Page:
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How covid changed life on the ward

As 2020 comes to an end and I think back to when Covid started, it seems such a long time ago. A ‘new normal’ of masks, gloves and aprons provided a barrier to protect us but for me, it put a barrier between us and our patients.

Jo Noguera by the hospice Christmas tree (cropped)

Adapting to not being able to hold someone’s hand without gloves or reach out and hug a grieving relative has been something that I have struggled with along with many of my team.


We had to say goodbye to some of our fellow colleagues to keep them safe but did we really say goodbye? They left without a ‘goodbye tea’ or ‘baby shower’ and we entered into a virtual world of meetings and trainings on screen.


We all felt scared and anxious and I know I questioned whether I could adapt and carry on. But there was never a question of why I do it - the needs and the care our patients deserve and the difference a ward stay can mean, not only patients but their families and friends, is why we have to continue as a team.


I think one of the hardest challenges for me has been the impact that covid has had on visitors coming to see their loved ones.


We soon learnt that many other organisations stopped visiting, but what did this mean for us as a hospice? Balancing the safety of staff, patients and relatives as well as keeping within national guidelines has been a challenge. I’m so glad we’ve managed to continue to allow visiting with restrictions.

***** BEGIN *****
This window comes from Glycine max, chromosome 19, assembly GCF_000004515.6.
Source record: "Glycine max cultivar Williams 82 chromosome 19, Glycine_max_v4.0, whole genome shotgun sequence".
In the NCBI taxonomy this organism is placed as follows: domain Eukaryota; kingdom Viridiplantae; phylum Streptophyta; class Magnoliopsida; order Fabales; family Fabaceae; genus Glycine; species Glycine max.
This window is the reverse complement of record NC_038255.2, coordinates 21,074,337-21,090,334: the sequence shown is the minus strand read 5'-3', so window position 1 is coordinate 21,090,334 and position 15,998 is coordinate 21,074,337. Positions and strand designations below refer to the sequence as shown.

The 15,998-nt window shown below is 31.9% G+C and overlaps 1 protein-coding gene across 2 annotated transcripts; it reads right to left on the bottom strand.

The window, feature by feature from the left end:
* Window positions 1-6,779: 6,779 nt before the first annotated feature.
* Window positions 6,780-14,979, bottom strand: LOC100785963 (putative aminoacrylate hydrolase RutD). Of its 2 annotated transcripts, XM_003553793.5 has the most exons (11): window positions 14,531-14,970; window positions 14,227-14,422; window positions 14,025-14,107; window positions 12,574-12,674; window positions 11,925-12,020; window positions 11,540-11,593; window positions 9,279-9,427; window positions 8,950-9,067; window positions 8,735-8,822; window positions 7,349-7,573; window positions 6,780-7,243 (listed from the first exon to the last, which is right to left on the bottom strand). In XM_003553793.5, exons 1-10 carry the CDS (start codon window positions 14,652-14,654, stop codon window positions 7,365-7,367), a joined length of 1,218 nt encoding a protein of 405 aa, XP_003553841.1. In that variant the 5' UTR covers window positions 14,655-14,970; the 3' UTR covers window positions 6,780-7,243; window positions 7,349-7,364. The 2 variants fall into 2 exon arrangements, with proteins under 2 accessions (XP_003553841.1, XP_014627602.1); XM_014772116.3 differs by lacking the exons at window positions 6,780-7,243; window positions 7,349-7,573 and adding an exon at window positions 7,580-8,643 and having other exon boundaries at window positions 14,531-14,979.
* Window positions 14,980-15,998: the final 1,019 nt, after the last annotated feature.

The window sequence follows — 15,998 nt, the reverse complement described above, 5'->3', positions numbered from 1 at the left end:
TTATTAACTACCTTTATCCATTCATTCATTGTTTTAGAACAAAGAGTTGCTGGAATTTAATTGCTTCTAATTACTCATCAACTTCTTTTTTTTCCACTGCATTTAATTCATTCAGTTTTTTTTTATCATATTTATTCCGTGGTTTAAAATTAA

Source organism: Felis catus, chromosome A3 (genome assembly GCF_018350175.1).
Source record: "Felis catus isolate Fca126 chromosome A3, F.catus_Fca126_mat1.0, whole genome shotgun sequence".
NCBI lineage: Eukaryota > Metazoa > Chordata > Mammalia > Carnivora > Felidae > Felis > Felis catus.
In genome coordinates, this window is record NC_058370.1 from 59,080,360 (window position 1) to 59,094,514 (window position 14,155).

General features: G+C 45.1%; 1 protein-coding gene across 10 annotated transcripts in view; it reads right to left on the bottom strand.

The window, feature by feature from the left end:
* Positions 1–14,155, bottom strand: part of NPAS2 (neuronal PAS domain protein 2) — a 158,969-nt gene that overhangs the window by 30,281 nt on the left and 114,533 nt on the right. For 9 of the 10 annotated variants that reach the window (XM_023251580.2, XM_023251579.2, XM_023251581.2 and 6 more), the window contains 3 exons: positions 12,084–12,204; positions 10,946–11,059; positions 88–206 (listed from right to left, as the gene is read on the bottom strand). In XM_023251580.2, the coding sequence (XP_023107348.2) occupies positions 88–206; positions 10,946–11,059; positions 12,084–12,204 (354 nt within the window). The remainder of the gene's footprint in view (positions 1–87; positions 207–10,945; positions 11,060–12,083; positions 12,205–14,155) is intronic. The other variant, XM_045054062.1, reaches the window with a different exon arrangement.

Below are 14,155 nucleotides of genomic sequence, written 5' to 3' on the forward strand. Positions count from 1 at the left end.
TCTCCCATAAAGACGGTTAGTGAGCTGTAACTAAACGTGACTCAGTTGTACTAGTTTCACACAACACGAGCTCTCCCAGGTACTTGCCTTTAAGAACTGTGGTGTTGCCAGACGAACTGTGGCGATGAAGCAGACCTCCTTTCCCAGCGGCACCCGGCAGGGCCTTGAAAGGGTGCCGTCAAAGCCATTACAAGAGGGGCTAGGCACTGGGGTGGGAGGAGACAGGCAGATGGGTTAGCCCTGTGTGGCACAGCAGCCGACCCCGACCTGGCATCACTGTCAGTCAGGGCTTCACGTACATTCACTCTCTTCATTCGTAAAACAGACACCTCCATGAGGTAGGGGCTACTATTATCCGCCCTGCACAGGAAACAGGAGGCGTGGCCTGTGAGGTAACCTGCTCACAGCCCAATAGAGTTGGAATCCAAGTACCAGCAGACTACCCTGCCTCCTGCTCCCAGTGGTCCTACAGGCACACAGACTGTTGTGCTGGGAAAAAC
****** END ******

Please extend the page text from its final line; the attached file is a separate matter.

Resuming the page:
Although, it doesn’t feel right asking people to name significant others and asking them to work out a rota to visit.


We know this is a time of life people cannot get back and although decisions are out of my hands, we are often faced with difficult situations.


Covid has brought many changes to how we celebrate Christmas this year. What hasn’t changed in our ‘hospice bubble’ is the fact that our patients need and deserve our care. We still want to be able to provide that care but are faced with the anxiety of funding and needing support.


I feel very proud to be part of such a great hospice and team. Staff on the ward have continued to provide outstanding care and of course, we are incredibly grateful to our supporters for ensuring we can still be here to care for local people who need us more than ever.